Frankly, the feds have no business taxing weed.

    • Banjo Brad

      I understand and agree with what you said in large part however I think we need to get this across the line sort of speak and tinker with it later. Stopping people from being locked up for cannabis is a long time coming and needs to happen now . And besides , If the state you live in says you can grow it then that is one way to avoid cost . Any law that says you can have cannabis but not grow it should be looked at as a bad law.

      • firetheliberals

        Sorry BB for my context. I am from washington, where we don’tget hassled anymore..

    • MousieMan

      The federal government has no business taxing a non-necessity? That’s like saying they don’t have a right to tax Jewelry and everything else that we don’t need, leaving same amount of money taxed from the rich as the poor. That’s just about saying 50% of the poor’s money is being removed for taxes while 5% of the rich’s getting removed.

      • firetheliberals

        D-uh, we don’t have federal sales tax dude, only income tax.

    • Mike

      While I understand the diverse passions of people who join together in working to legalize marijuana, we need to be careful about applying lines that shouldn’t be crossed elsewhere to liberating the sacrament.

      Banjo Brad sums it up pretty well on how to split this gnat hair: “Any law that says you can have cannabis but not grow it should be looked at as a bad law.”

      I’m not going to worry about taxes so long as I can grow. And in following good models, we should look at this aspect of precedent already established with beer and wine. No need for a permit or tax for home use up to some number that could be considered a level the average person will likely never exceed for personal use. IIRC, that 500 gallons of beer or wine for each person in a household.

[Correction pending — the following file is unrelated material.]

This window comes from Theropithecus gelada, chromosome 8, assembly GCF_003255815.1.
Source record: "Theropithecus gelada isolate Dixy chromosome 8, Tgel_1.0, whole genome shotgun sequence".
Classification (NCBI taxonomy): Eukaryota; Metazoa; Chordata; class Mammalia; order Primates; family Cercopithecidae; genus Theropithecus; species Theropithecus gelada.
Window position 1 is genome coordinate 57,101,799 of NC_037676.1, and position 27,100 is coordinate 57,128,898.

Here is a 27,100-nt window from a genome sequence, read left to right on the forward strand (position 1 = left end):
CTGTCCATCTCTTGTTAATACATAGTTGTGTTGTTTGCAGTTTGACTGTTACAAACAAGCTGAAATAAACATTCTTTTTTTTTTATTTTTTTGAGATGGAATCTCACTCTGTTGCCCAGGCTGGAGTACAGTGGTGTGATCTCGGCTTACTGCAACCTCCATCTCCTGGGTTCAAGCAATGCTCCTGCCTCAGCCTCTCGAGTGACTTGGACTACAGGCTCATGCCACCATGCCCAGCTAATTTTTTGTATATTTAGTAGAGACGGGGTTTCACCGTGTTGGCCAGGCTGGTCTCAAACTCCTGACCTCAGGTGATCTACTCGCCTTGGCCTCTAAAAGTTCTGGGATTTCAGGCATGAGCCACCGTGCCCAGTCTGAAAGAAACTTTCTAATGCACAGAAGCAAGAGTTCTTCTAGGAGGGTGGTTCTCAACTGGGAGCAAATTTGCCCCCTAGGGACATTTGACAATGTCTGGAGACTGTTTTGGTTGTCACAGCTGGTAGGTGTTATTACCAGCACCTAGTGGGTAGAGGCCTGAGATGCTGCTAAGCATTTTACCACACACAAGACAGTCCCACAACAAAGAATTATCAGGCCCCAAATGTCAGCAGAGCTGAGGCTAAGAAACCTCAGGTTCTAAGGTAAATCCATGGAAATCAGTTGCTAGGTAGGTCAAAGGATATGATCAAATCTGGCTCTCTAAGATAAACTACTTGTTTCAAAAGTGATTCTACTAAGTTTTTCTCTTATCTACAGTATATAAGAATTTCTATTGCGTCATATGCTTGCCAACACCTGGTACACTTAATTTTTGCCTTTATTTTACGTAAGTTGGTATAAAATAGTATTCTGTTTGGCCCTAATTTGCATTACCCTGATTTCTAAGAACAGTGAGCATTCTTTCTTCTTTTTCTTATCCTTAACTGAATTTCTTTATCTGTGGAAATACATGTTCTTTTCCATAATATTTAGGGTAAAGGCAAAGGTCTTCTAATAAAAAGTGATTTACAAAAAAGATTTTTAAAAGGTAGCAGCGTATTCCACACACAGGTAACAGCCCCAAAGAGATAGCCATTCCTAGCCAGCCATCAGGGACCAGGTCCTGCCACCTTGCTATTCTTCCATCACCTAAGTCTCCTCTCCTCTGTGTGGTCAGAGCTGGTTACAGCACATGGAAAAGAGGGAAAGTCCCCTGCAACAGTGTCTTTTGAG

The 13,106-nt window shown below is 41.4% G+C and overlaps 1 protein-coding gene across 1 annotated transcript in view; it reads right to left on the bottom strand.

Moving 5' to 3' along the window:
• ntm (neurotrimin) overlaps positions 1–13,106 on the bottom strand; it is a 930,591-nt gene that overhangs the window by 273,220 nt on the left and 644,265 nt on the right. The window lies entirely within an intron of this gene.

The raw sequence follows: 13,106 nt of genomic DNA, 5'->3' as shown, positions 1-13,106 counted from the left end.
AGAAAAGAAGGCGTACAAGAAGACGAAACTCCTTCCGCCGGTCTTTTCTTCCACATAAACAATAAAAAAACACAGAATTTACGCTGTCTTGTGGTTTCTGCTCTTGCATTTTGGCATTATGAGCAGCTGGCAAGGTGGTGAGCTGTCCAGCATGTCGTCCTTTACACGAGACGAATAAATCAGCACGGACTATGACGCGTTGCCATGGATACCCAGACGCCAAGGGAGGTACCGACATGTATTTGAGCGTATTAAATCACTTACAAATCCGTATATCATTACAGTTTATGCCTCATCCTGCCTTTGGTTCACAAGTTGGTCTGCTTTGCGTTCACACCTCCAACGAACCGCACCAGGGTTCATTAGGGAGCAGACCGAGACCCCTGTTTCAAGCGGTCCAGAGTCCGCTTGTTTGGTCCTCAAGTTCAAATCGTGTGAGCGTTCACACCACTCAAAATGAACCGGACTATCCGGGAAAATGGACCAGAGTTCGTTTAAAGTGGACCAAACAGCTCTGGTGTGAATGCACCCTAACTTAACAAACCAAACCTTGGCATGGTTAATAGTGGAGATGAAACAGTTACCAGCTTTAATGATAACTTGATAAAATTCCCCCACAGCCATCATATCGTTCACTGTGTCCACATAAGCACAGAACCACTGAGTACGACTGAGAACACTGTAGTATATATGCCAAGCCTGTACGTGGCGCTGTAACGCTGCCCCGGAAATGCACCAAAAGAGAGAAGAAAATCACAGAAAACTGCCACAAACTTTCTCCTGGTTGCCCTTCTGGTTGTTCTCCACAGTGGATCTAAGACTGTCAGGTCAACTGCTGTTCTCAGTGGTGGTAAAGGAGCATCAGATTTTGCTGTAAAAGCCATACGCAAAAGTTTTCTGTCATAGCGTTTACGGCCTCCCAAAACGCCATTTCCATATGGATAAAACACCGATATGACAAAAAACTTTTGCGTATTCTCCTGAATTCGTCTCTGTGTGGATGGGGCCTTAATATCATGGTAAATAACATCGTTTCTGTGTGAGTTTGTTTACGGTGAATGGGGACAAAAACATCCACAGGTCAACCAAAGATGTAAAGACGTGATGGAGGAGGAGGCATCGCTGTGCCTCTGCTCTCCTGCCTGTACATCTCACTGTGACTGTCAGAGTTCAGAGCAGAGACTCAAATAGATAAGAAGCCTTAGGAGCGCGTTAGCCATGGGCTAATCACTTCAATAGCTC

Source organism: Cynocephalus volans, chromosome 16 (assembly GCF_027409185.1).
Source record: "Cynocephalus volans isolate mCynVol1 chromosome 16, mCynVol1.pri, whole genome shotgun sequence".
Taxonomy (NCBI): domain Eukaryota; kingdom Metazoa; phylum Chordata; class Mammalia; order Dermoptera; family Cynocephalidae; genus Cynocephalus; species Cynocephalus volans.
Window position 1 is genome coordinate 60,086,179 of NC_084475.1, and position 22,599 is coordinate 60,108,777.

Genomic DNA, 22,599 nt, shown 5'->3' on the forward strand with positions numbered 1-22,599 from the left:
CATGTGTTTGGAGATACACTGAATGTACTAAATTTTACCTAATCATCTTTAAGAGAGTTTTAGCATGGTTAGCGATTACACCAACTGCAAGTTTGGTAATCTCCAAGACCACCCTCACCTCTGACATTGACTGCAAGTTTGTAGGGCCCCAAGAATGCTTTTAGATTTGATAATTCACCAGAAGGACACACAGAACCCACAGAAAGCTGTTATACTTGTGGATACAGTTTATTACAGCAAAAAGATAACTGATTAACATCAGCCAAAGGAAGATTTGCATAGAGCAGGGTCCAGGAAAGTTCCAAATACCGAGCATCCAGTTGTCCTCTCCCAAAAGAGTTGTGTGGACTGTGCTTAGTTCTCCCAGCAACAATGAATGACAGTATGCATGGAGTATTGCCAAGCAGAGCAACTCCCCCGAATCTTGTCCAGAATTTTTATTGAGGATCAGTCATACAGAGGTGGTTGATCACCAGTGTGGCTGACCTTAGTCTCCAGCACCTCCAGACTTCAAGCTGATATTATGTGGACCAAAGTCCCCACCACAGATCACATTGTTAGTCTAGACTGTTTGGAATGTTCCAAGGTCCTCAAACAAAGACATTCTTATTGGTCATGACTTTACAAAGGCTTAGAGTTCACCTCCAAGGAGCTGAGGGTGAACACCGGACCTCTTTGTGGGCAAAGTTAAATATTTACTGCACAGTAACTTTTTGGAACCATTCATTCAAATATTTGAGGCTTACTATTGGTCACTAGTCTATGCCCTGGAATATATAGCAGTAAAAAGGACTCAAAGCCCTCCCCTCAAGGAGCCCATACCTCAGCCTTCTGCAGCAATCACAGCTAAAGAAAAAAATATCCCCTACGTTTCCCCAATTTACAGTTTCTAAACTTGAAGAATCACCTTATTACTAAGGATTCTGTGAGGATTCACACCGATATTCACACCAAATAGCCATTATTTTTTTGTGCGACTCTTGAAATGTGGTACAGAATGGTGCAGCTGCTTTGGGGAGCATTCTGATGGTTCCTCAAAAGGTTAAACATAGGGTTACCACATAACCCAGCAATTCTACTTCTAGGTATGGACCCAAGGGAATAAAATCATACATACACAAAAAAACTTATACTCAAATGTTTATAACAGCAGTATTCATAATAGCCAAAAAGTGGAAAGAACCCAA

The whole point of legalizing weed is to get the government out of the lives of ordinary people. Putting that limit at say, 250 ounces, sounds like a reasonable number to me. That way the police have absolutely no reason to go into anyone’s house, except if it’s obvious there’s the same large scale production that triggers potential enforcement against beer and wine producers.

      Small scale, personal transactions should be explicitly permitted in some form. Why shouldn’t my good neighbor, who admires my crop, be permitted to buy into it because they don’t have a green thumb?

      It’s nice to think there would be no tax involved with commercial sale, but I don’t see it. And I wouldn’t want legalization held up because someone wants to make a point about another cause, either. Freedom is too important to delay and doing away with taxes far more unlikely than marijuana legalization in all honesty.

  • lprk94

    the people have spoken and soon the federal government will have to listen. #legalize

  • Nn

    This is starting to have some legs..wonder why this type of news so to speak does not get on the mainstream news channels on tv.

    • firetheliberals

      It was on fox all day today. Stuart Varney at fox business supports legalization. Greg gutfield supports legalization.

  • John

    Would love to see a Plant FINALLY get legalized on a Federal level.. The amount of people in jail/prison related to marijuana crimes is just dumb.